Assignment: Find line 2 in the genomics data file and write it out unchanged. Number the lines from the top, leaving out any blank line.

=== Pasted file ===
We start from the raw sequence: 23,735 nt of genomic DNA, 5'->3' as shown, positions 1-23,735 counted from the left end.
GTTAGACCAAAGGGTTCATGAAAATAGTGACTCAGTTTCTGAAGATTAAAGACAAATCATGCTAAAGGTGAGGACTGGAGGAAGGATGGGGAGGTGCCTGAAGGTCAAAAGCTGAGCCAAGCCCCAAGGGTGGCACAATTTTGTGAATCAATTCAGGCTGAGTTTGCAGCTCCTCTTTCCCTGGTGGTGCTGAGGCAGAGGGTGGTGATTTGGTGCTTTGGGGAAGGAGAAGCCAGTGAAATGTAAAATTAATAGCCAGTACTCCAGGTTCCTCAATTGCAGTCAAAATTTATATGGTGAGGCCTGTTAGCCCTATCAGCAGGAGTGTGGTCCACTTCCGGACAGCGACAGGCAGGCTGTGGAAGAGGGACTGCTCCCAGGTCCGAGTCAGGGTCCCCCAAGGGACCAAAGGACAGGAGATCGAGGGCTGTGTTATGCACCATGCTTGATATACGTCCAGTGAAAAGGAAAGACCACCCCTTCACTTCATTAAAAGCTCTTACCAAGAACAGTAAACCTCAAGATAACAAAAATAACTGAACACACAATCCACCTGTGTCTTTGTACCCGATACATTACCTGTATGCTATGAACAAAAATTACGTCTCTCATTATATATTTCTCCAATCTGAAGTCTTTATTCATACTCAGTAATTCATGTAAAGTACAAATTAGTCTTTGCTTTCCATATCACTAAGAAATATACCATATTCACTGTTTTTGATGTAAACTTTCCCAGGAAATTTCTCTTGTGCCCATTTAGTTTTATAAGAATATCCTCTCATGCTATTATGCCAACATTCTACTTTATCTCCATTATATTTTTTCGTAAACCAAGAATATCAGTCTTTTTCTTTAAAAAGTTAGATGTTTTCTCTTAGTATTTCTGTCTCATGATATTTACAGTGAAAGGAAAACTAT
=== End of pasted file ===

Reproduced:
GTTAGACCAAAGGGTTCATGAAAATAGTGACTCAGTTTCTGAAGATTAAAGACAAATCATGCTAAAGGTGAGGACTGGAGGAAGGATGGGGAGGTGCCTGAAGGTCAAAAGCTGAGCCAAGCCCCAAGGGTGGCACAATTTTGTGAATCAATTCAGGCTGAGTTTGCAGCTCCTCTTTCCCTGGTGGTGCTGAGGCAGAGGGTGGTGATTTGGTGCTTTGGGGAAGGAGAAGCCAGTGAAATGTAAAATTAATAGCCAGTACTCCAGGTTCCTCAATTGCAGTCAAAATTTATATGGTGAGGCCTGTTAGCCCTATCAGCAGGAGTGTGGTCCACTTCCGGACAGCGACAGGCAGGCTGTGGAAGAGGGACTGCTCCCAGGTCCGAGTCAGGGTCCCCCAAGGGACCAAAGGACAGGAGATCGAGGGCTGTGTTATGCACCATGCTTGATATACGTCCAGTGAAAAGGAAAGACCACCCCTTCACTTCATTAAAAGCTCTTACCAAGAACAGTAAACCTCAAGATAACAAAAATAACTGAACACACAATCCACCTGTGTCTTTGTACCCGATACATTACCTGTATGCTATGAACAAAAATTACGTCTCTCATTATATATTTCTCCAATCTGAAGTCTTTATTCATACTCAGTAATTCATGTAAAGTACAAATTAGTCTTTGCTTTCCATATCACTAAGAAATATACCATATTCACTGTTTTTGATGTAAACTTTCCCAGGAAATTTCTCTTGTGCCCATTTAGTTTTATAAGAATATCCTCTCATGCTATTATGCCAACATTCTACTTTATCTCCATTATATTTTTTCGTAAACCAAGAATATCAGTCTTTTTCTTTAAAAAGTTAGATGTTTTCTCTTAGTATTTCTGTCTCATGATATTTACAGTGAAAGGAAAACTAT